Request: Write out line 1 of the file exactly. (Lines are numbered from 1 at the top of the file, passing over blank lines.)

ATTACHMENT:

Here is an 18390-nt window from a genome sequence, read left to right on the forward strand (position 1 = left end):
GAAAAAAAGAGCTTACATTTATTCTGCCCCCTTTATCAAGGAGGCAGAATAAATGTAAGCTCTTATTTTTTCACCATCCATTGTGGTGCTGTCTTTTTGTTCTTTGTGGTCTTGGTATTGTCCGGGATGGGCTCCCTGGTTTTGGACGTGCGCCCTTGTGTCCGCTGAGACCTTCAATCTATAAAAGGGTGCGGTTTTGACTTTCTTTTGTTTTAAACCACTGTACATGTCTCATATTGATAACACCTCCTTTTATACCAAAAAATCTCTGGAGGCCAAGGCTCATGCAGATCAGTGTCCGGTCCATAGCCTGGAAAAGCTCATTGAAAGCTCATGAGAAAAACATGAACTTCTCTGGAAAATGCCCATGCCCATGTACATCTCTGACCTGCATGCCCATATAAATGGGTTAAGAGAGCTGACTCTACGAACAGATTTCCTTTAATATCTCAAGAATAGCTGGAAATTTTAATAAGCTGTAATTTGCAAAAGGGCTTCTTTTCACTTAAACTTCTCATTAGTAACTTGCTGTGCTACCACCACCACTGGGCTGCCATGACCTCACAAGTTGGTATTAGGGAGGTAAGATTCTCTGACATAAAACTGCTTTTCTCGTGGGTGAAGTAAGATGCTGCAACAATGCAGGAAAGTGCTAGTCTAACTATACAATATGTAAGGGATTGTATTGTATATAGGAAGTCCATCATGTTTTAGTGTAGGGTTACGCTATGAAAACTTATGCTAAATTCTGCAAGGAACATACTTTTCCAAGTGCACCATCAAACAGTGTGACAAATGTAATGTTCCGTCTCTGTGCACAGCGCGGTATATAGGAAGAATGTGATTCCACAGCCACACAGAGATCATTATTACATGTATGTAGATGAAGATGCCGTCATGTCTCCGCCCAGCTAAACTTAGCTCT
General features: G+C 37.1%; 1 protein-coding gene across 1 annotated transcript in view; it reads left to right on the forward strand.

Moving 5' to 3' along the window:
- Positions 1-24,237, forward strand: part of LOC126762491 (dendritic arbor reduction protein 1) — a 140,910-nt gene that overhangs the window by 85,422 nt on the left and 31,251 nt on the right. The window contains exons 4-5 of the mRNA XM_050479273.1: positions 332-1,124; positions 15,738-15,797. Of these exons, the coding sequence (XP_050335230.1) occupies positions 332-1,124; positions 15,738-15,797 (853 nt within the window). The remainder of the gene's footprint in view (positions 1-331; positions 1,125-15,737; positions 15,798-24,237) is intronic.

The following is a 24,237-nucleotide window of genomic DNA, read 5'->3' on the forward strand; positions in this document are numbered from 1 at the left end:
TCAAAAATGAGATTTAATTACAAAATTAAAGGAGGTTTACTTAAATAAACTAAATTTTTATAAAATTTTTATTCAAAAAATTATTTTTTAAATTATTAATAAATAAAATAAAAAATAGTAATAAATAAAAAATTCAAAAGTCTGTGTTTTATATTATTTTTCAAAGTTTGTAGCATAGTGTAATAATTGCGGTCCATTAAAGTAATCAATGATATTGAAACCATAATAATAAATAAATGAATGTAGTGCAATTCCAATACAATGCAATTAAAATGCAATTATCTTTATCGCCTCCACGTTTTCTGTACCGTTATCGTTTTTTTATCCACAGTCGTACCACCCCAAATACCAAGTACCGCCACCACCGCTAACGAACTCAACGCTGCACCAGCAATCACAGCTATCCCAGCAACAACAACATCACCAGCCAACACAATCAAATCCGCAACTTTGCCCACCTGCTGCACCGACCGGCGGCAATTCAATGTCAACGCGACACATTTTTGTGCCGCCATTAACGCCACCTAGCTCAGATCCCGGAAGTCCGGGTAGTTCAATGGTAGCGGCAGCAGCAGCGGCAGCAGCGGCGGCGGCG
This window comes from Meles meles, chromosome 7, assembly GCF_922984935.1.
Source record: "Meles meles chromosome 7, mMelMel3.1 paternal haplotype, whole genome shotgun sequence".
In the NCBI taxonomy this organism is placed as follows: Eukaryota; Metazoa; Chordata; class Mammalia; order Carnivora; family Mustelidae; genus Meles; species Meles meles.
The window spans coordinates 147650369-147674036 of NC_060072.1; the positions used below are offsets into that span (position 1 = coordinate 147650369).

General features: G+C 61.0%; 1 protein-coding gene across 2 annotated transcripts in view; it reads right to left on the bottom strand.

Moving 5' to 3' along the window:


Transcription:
Here is an 18390-nt window from a genome sequence, read left to right on the forward strand (position 1 = left end):